NYC schools join a growing list of entities, including Elon Musk's rocket company SpaceX, that have both publicly and privately banned employees from using Zoom due to security concerns. The Clark County School District in Nevada also announced last week that it had disabled access to Zoom and that Google's educational tools should instead be used to support online distance learning. 

Zoom has responded by pointing to the steps that it has taken to address concerns in the education space, including enabling waiting rooms by default for users enrolled in its K-12 program and ensuring that teachers are the only ones who can share content in class by default. The company has stressed that its platform was originally designed for enterprise use, and that it is "working around-the-clock" to address unforeseen issues brought to light by the flood of new consumer users and to ensure that these participants understand its policies and how to protect their meetings. 

"We are proud of the role we are playing during this challenging time and committed to providing educators and other users with the tools they need," the company added. 

Zoom — which has grown from having 10 million daily meeting participants at the end of December to hosting a company record of more than 200 million daily users in March — is also facing backlash over a recent Washington Post report on how thousands of video recordings of Zoom calls, including one showing a virtual classroom of second grade children, were made available online for essentially anyone to view.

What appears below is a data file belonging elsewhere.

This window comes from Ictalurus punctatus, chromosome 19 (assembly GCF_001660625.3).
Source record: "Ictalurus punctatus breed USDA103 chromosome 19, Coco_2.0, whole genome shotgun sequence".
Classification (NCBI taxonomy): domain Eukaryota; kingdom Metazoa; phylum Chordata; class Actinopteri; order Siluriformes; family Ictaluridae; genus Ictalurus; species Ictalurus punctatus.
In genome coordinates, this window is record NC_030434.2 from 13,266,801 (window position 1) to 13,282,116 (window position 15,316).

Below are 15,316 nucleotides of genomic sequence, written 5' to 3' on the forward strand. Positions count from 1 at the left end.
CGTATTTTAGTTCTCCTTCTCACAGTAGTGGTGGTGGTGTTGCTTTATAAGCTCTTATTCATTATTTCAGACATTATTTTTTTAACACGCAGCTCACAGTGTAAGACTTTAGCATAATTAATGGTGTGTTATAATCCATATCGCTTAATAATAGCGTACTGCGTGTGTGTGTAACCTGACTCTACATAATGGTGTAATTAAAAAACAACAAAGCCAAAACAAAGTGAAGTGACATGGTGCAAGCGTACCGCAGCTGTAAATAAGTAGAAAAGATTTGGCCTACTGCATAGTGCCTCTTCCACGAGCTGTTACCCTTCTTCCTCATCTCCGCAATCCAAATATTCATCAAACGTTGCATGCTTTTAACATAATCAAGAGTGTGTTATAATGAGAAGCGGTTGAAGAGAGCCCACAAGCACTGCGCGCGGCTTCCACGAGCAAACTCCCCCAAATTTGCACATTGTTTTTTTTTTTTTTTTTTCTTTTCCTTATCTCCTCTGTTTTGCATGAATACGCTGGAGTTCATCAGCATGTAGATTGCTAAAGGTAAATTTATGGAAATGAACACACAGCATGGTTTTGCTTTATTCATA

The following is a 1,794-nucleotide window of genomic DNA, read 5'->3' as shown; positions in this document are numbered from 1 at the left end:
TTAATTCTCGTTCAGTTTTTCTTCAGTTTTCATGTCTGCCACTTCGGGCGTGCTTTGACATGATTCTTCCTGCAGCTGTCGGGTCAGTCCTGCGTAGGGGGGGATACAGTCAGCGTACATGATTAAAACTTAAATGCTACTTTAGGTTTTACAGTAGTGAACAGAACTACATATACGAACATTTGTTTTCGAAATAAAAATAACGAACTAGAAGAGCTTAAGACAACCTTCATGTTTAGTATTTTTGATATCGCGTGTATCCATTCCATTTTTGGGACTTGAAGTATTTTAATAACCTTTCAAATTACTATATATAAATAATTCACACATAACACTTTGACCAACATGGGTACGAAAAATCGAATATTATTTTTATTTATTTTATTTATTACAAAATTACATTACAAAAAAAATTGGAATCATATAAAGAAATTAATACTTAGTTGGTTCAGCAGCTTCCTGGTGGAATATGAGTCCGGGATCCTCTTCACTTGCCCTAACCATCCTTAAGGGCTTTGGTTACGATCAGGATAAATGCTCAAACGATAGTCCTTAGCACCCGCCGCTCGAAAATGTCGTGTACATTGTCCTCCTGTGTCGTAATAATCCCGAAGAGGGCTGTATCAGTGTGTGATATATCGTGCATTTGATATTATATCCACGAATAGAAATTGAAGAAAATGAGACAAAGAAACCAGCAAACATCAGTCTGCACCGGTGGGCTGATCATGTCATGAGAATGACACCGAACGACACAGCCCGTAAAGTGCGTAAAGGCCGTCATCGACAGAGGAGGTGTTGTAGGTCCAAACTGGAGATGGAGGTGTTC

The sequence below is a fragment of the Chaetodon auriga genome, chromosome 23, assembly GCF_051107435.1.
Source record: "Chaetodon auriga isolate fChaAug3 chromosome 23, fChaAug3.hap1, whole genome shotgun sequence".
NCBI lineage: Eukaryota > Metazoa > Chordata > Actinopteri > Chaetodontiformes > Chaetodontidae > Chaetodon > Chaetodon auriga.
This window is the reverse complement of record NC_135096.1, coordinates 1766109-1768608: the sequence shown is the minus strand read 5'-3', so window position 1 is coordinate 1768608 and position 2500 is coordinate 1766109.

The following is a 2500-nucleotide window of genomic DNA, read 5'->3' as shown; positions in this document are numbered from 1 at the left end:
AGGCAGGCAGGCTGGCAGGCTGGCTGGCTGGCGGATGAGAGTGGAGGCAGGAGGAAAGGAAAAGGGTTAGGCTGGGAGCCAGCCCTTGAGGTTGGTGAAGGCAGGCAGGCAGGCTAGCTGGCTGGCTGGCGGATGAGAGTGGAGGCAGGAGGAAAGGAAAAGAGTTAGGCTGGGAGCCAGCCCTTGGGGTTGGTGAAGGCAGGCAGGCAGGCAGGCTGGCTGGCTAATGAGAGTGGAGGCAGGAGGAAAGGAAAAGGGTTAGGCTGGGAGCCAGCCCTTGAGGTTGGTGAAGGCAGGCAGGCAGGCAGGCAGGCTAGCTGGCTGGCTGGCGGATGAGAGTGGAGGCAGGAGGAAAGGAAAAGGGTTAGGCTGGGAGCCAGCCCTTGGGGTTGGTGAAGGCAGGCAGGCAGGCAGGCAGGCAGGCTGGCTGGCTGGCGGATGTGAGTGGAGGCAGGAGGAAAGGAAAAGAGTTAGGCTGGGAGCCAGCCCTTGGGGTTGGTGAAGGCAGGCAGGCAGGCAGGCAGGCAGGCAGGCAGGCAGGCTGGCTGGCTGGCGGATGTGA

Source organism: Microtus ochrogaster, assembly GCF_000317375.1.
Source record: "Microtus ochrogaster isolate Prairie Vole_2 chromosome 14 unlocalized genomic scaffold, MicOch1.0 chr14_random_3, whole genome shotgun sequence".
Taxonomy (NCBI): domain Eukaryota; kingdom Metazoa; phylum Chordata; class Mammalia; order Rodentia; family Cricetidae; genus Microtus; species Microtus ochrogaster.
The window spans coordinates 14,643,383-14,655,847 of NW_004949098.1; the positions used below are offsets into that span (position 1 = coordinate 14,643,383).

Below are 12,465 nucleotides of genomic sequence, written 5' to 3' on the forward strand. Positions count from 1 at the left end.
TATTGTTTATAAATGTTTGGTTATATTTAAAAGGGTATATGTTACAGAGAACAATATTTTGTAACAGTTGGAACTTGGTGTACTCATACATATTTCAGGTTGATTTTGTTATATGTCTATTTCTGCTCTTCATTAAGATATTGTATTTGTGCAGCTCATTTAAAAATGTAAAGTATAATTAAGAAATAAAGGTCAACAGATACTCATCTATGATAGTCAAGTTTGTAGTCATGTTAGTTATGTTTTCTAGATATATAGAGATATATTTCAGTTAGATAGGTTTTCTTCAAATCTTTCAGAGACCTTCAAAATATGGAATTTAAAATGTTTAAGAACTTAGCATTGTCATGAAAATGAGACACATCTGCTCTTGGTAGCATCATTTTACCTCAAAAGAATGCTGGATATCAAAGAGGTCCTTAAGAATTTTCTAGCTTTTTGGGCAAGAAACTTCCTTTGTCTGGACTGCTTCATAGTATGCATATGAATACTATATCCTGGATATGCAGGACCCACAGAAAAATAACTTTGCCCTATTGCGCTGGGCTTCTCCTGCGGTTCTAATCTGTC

Sen. Michael Bennet, D-Colo., zeroed in on this revelation in a letter he sent to Zoom's CEO Eric Yuan on Monday, in which he characterized the issue as "among the most troubling" of the privacy and security accusations that have been brought against the company during the past couple of weeks. 

"Although this problem resulted from users uploading video recordings to insecure cloud storage, stronger safeguards for recording and storage could have limited the damage," Bennet wrote, adding that these unanticipated public releases had the potential to expose users to significant financial, personal and psychological harm.

The senator has asked Zoom to respond by April 15 to a series of questions about its privacy and security policies, including whether it's planning on changing the naming convention that allegedly allowed these videos to become easily searchable online, what steps it has taken to notify those featured in the videos that the recordings are now publicly available and what recourse users have if they want these videos removed.